When is enough, enough?

William T. Robinson, Jr.

Another senseless killing of a young African American male has been brought to national attention in the killing of Ahmaud Arbery, while he was jogging. Again and again, this gruesome scenario plays out over and over—seemingly normalizing its occurrence in our country. Protesting and public outrage seems to be doing little to halt this deadly practice of eliminating the lives of young African Americans.

There seems to be no end to the senseless slaughtering of unarmed people of color, especially Black men by law enforcers or vigilante Whites. Many of us can remember some of the victims that aroused national attention, e.g., Trayvon Martin, Michael Brown, Tamir Rice, Eric Garner, Sandra Bland, Philando Castile, Stepen Clark, Jordan Edwards, Alton Sterling, Freddie Gray, Jordan Davis, and Edward Minguela just to name a few.

Has American accepted trivializing the lives of African Americans or people of color as commonplace? Isn’t it apparent why the movement of Black Life Lives Matter continues to be a mantra echoed in the streets by so many Americans interested in truth, equality and justice for all? Even the most skeptical opponent denying the extent of blatant racism in this country has to be aware of the ever occurring, senseless killings of Black men. These deadly occurrences are real, not made up. One would have to be delusional to doubt their severity.

The gunning down of unarmed African American men should not become accepted and normalized as an afterthought. What can’t be ignored in many cases is law enforcement agencies’ complicity in covering up too many of these travesties of justice. It shouldn’t have taken 74 days for a full investigation into the death of Ahmaud Arbery. This only came about after public outcry from reviewing the video once it was made public. Just imagine if there was no video! Chances are Ahmaud’s death would be attributed to him breaking the law.

One can only imagine the numerous, unarmed, innocent young men of color gunned downed and murdered whose murders were not caught on video. Their deaths were not given a fair, impartial investigation. Too often we have cases where the murdered victims are maligned and vilified, making the public believe their untimely deaths were warranted. Many share this revelation, because in so many cases involving the gunning down of unarmed Blacks—it is rare the perpetrators are indicted or incarcerated for their malicious executions.

In-house investigations by law enforcing agencies (for the most part) favor their own officers or the White perpetrators of the killings. It often takes a national outcry for an indictment against the alleged killers. It is rare that the culprits are convicted. Even if convicted, they are often given a lenient sentence.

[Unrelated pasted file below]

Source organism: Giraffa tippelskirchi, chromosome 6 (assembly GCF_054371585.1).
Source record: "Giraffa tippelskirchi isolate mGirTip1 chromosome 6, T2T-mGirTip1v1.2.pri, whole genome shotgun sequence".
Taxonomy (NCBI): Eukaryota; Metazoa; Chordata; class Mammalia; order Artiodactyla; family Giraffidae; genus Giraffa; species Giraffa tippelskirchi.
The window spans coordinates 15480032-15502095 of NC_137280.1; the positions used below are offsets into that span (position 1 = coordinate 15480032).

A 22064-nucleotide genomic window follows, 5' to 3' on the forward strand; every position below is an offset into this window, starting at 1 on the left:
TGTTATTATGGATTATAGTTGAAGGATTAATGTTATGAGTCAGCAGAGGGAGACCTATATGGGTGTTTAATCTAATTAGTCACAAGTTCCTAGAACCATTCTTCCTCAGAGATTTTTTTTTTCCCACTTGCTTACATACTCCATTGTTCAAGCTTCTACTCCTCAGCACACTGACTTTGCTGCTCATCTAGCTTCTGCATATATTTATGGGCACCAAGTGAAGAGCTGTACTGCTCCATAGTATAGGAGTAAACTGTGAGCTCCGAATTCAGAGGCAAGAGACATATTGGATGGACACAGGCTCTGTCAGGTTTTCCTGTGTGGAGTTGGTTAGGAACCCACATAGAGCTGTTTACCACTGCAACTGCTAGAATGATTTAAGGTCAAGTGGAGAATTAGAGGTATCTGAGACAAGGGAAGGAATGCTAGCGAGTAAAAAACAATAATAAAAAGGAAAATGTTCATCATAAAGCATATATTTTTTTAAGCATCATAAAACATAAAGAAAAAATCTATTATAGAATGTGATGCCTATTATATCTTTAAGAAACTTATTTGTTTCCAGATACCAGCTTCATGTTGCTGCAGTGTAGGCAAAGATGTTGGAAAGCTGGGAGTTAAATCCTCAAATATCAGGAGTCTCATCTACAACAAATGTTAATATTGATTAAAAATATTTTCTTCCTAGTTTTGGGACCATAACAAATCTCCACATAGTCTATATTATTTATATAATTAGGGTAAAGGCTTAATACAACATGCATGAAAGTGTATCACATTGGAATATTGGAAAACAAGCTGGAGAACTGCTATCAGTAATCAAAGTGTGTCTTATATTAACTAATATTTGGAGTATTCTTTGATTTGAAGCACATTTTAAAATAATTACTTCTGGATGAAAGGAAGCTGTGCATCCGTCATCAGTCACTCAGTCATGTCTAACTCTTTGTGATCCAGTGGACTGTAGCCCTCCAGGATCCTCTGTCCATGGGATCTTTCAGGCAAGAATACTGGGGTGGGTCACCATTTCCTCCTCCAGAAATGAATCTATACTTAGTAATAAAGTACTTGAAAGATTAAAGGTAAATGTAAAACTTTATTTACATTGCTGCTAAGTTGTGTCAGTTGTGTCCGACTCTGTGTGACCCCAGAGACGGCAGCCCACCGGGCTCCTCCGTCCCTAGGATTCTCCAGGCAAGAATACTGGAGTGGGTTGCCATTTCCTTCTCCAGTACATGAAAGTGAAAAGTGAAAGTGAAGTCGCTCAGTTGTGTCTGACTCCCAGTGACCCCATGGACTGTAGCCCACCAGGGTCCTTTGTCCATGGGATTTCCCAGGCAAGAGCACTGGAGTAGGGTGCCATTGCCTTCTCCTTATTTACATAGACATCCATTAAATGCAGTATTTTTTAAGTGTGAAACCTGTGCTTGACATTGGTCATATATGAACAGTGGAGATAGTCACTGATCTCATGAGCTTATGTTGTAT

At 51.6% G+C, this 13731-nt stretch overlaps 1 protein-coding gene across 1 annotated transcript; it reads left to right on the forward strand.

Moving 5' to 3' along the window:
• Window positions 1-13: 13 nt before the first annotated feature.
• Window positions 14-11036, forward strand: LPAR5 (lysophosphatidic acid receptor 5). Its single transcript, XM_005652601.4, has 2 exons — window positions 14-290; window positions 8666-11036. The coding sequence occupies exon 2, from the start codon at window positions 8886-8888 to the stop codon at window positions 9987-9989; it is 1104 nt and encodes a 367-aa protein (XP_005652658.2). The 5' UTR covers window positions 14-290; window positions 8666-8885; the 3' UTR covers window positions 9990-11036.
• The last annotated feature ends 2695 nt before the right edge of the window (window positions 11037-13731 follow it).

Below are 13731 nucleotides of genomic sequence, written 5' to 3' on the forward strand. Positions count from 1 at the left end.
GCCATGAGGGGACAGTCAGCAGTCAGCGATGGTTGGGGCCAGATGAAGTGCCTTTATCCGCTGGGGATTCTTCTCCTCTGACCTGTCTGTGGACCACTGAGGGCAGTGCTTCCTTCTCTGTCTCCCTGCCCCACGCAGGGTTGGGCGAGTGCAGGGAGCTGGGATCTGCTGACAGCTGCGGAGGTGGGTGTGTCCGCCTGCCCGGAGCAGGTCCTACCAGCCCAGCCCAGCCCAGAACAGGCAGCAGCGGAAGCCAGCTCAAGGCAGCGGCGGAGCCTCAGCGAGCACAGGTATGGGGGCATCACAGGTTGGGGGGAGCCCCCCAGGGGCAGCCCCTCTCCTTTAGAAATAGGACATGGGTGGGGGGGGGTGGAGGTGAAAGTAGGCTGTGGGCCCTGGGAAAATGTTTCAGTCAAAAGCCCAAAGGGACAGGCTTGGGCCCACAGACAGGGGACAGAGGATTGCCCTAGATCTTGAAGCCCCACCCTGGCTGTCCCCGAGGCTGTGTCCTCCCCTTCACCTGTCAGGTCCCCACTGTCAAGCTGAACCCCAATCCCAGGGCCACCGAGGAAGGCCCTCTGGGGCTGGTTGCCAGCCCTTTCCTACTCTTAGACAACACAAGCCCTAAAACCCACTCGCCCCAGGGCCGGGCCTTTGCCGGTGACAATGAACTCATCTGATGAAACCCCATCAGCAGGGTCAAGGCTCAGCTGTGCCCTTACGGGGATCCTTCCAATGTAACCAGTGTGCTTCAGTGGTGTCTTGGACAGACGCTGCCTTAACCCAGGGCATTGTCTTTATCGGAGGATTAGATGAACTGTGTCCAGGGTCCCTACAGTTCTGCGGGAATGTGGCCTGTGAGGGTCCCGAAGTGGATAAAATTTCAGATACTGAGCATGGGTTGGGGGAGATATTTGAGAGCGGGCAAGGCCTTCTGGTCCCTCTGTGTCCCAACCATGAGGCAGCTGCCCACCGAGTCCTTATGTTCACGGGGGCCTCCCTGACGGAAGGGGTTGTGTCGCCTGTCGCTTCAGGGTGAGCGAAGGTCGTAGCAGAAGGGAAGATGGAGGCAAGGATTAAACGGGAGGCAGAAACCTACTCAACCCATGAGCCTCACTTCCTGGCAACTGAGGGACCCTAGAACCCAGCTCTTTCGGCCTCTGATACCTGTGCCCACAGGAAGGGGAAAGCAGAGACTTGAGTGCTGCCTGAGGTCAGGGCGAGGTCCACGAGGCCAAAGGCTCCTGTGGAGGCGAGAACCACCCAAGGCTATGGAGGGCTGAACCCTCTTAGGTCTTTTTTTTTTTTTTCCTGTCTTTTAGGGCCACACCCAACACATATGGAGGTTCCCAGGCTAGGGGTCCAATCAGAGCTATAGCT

The voices of those maliciously gunned- down cry for justice and vindication from their graves so their deaths will not have been in vain. One of the biggest travesties of injustice concerning these deaths is that too many times authorities try to cover up these deaths—often trying to vilify and defame the integrity of those killed. Videos detailing the occurrences make it evident. Anyone can see the truth of the situation.

When will the practice of killing African Americans going through daily typical routines such as listening to music; selling CDs; talking on cell phones; placing hands in pockets; picnicking in the park; eating out; walking; jogging; or resting in one’s home cease? Make no mistake, there are too many Whites who fear or hate people of color. To them, that justifies doing African Americans bodily harm when possible. All America, White, Black, Red or whatever ethnicity must collectively speak out and demand that truth and justice prevail in these cases.

It is sad to say, but with the constant praying and protesting to bring about changes in our criminal justice system—little, if any, progress is being made to correct or eradicate the problem. This is a systemic, institutional problem warranting an overhaul of existing laws, practices and procedures within our three branches of government (judicial, legislative and executive).

Let’s acknowledge the truth. The system as a whole is corrupt, racist, and broken. It is going to take the American people as a whole (including clergy, communities, community leaders, and elected officials) to demand and legislate changes to correct a practice allowing the execution of innocent, unarmed people of color. People need to be held accountable. Laws, policies, practices, and procedures have to change. The pursuit of truth, justice and equality must be the rule. Enough is enough.

Kudos to those who ran or walked 2.23 miles to commemorate the day Ahmaud Arbery died.

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